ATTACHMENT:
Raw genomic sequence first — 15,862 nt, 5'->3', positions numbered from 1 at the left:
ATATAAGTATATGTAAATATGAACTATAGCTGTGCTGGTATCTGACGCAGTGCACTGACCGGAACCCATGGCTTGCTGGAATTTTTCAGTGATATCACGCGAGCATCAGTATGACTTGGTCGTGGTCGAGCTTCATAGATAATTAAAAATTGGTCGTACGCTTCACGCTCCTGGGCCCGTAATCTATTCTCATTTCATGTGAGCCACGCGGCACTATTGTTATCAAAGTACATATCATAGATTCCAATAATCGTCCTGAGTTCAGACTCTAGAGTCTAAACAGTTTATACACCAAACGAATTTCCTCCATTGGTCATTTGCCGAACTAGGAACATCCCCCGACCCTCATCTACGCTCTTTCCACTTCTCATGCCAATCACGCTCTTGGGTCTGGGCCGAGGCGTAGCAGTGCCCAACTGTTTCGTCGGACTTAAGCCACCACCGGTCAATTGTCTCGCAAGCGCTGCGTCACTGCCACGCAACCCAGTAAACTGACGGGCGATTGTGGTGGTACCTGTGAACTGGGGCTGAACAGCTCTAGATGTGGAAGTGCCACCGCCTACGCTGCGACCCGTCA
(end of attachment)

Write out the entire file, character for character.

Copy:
Raw genomic sequence first — 15,862 nt, 5'->3', positions numbered from 1 at the left:
ATATAAGTATATGTAAATATGAACTATAGCTGTGCTGGTATCTGACGCAGTGCACTGACCGGAACCCATGGCTTGCTGGAATTTTTCAGTGATATCACGCGAGCATCAGTATGACTTGGTCGTGGTCGAGCTTCATAGATAATTAAAAATTGGTCGTACGCTTCACGCTCCTGGGCCCGTAATCTATTCTCATTTCATGTGAGCCACGCGGCACTATTGTTATCAAAGTACATATCATAGATTCCAATAATCGTCCTGAGTTCAGACTCTAGAGTCTAAACAGTTTATACACCAAACGAATTTCCTCCATTGGTCATTTGCCGAACTAGGAACATCCCCCGACCCTCATCTACGCTCTTTCCACTTCTCATGCCAATCACGCTCTTGGGTCTGGGCCGAGGCGTAGCAGTGCCCAACTGTTTCGTCGGACTTAAGCCACCACCGGTCAATTGTCTCGCAAGCGCTGCGTCACTGCCACGCAACCCAGTAAACTGACGGGCGATTGTGGTGGTACCTGTGAACTGGGGCTGAACAGCTCTAGATGTGGAAGTGCCACCGCCTACGCTGCGACCCGTCA